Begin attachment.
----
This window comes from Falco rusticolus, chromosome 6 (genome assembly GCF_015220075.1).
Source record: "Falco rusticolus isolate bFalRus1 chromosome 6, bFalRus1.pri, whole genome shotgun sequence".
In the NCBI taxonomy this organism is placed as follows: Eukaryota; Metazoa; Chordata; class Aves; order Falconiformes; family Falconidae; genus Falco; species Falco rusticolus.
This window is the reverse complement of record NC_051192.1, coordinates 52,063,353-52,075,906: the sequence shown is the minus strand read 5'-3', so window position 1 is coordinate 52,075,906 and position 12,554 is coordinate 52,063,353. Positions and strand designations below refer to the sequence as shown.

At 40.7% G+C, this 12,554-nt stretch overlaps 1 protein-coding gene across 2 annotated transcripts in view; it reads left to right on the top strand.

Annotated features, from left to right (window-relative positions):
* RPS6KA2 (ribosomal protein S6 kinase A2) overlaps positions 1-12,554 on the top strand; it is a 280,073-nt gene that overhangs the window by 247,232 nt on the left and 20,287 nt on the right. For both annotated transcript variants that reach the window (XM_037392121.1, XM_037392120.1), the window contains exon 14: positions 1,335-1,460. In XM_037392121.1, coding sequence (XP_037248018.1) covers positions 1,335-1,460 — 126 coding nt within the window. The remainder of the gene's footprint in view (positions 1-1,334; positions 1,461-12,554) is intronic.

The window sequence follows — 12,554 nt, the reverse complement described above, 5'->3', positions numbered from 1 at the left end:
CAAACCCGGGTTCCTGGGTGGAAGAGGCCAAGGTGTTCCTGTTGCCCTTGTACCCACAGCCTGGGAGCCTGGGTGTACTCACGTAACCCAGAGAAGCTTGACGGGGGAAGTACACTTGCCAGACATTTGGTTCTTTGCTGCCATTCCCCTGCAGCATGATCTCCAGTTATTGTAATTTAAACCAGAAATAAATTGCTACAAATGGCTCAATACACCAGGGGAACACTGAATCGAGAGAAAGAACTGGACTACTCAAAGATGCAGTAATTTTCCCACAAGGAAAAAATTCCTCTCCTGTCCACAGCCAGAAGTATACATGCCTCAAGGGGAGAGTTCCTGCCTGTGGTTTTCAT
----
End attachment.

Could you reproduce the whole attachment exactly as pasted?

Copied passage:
This window comes from Falco rusticolus, chromosome 6 (genome assembly GCF_015220075.1).
Source record: "Falco rusticolus isolate bFalRus1 chromosome 6, bFalRus1.pri, whole genome shotgun sequence".
In the NCBI taxonomy this organism is placed as follows: Eukaryota; Metazoa; Chordata; class Aves; order Falconiformes; family Falconidae; genus Falco; species Falco rusticolus.
This window is the reverse complement of record NC_051192.1, coordinates 52,063,353-52,075,906: the sequence shown is the minus strand read 5'-3', so window position 1 is coordinate 52,075,906 and position 12,554 is coordinate 52,063,353. Positions and strand designations below refer to the sequence as shown.

At 40.7% G+C, this 12,554-nt stretch overlaps 1 protein-coding gene across 2 annotated transcripts in view; it reads left to right on the top strand.

Annotated features, from left to right (window-relative positions):
* RPS6KA2 (ribosomal protein S6 kinase A2) overlaps positions 1-12,554 on the top strand; it is a 280,073-nt gene that overhangs the window by 247,232 nt on the left and 20,287 nt on the right. For both annotated transcript variants that reach the window (XM_037392121.1, XM_037392120.1), the window contains exon 14: positions 1,335-1,460. In XM_037392121.1, coding sequence (XP_037248018.1) covers positions 1,335-1,460 — 126 coding nt within the window. The remainder of the gene's footprint in view (positions 1-1,334; positions 1,461-12,554) is intronic.

The window sequence follows — 12,554 nt, the reverse complement described above, 5'->3', positions numbered from 1 at the left end:
CAAACCCGGGTTCCTGGGTGGAAGAGGCCAAGGTGTTCCTGTTGCCCTTGTACCCACAGCCTGGGAGCCTGGGTGTACTCACGTAACCCAGAGAAGCTTGACGGGGGAAGTACACTTGCCAGACATTTGGTTCTTTGCTGCCATTCCCCTGCAGCATGATCTCCAGTTATTGTAATTTAAACCAGAAATAAATTGCTACAAATGGCTCAATACACCAGGGGAACACTGAATCGAGAGAAAGAACTGGACTACTCAAAGATGCAGTAATTTTCCCACAAGGAAAAAATTCCTCTCCTGTCCACAGCCAGAAGTATACATGCCTCAAGGGGAGAGTTCCTGCCTGTGGTTTTCAT